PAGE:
Why Privacy Regulations Don’t Always Do What They’re Meant To

First, California passed major privacy legislation in June. Then in late September, the Trump administration published official principles for a single national privacy standard. Not to be left out, House Democrats previewed their own Internet “Bill of Rights” earlier this month.

Sweeping privacy regulations, in short, are likely coming to the United States. That should be welcome news, given the sad, arguably nonexistent state of our modern right to privacy. But there are serious dangers in any new move to regulate data. Such regulations could backfire — for example, by entrenching already dominant technology companies or by failing to help consumers actually control the data we generate (presumably the major goal of any new legislation).

That’s where Brent Ozar comes in.

Ozar runs a small technology consulting company in California that provides training and troubleshooting for a database management system called Microsoft SQL Server. With a team of four people, Ozar’s company is by all means modest in scope, but it has a small international client base. Or at least it did, until European regulators in May began to enforce a privacy law called the General Data Protection Regulation (GDPR), which can carry fines of up to 4% of global revenue.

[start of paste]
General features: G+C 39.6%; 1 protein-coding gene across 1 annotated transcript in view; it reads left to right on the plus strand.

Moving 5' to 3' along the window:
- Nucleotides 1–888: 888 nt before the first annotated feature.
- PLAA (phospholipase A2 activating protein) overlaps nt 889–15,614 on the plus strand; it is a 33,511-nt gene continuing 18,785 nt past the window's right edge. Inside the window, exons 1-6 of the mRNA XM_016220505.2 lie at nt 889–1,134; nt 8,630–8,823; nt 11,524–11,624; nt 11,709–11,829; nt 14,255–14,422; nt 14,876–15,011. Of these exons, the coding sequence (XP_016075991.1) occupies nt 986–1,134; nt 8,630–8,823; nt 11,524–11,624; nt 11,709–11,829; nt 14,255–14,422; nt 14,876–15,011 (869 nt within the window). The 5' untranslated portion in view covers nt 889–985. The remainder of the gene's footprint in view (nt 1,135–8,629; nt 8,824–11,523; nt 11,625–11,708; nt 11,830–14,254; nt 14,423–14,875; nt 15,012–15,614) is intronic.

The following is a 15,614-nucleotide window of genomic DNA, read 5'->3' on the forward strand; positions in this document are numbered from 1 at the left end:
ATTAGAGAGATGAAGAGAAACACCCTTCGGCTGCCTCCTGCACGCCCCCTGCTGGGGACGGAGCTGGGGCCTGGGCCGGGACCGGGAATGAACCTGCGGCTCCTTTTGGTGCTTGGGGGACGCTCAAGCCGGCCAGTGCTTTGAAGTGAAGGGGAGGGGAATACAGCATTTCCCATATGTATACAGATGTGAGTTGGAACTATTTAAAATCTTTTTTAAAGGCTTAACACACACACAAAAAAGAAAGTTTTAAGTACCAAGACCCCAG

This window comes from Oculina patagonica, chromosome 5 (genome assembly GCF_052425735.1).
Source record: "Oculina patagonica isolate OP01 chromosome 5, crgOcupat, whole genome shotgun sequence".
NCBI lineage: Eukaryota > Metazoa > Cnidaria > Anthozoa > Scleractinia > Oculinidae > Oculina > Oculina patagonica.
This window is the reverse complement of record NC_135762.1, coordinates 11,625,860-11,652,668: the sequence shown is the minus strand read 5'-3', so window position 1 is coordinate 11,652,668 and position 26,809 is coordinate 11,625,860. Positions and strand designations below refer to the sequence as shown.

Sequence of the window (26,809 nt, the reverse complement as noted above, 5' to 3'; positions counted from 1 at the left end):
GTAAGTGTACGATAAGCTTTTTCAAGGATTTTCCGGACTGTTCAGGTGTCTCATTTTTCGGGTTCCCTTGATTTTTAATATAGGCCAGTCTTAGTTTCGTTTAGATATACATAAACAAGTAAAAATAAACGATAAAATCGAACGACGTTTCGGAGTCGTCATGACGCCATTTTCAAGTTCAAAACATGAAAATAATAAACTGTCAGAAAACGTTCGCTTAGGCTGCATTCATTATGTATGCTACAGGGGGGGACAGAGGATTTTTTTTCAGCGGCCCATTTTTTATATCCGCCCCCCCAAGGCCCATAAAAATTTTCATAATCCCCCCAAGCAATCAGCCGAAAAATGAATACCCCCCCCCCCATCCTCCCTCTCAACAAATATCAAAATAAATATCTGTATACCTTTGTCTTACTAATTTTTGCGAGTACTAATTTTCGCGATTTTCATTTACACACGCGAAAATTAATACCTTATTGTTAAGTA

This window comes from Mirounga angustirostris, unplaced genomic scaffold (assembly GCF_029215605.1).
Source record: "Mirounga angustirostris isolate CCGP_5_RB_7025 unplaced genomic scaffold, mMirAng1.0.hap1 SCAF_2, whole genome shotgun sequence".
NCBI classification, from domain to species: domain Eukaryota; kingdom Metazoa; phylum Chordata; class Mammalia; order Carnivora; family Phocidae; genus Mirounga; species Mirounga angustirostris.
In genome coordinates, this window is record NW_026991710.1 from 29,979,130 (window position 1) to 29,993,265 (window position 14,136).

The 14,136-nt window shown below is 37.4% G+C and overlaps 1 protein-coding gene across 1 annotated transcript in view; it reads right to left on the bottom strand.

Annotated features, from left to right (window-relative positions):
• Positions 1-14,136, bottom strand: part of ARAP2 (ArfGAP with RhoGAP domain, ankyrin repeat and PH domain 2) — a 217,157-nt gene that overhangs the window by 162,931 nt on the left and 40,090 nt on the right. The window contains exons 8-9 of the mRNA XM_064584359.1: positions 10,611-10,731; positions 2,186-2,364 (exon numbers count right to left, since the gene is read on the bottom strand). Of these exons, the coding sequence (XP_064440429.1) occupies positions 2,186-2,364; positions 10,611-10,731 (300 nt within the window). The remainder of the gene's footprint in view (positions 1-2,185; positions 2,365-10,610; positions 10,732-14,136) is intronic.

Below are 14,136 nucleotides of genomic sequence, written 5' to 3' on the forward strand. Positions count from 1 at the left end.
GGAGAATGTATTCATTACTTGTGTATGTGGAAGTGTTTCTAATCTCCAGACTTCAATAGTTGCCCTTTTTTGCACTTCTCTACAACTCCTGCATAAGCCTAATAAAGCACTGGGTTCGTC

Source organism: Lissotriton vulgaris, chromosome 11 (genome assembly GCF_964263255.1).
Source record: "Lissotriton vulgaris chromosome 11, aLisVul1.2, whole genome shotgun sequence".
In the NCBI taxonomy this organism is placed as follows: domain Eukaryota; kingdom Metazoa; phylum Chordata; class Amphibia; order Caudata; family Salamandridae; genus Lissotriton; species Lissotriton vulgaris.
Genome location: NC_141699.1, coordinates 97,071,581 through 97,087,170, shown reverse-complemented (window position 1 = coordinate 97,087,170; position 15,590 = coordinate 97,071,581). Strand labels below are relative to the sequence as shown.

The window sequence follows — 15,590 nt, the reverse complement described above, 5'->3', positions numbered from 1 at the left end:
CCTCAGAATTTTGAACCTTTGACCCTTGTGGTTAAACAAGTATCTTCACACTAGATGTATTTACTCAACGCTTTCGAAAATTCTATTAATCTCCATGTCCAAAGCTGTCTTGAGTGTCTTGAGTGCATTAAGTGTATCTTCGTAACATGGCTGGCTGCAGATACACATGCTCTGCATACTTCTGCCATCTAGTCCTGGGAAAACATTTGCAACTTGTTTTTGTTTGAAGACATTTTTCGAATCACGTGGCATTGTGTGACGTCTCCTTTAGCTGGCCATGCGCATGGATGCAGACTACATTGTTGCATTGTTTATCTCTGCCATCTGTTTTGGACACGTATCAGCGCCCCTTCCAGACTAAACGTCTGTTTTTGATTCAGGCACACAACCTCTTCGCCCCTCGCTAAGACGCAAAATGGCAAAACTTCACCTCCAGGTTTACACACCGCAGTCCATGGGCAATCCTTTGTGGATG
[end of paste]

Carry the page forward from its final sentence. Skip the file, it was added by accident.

A few months before the GDPR began to be enforced, Ozar announced that it had forced his company to, in his words, “stop selling stuff to Europe.” As a consumer, Ozar wrote, he loved the regulations; but as a business, he simply couldn’t afford the costs of compliance or the risks of getting it wrong.

And Ozar wasn’t alone. Even larger international organizations like the Los Angeles Times and the Chicago Tribune — along with over 1,000 other news outlets — simply blocked any user accessing their sites with a European IP address rather than confront the costs of the GDPR.

So why should this story play a central role in the push to enact new privacy regulations here in the United States?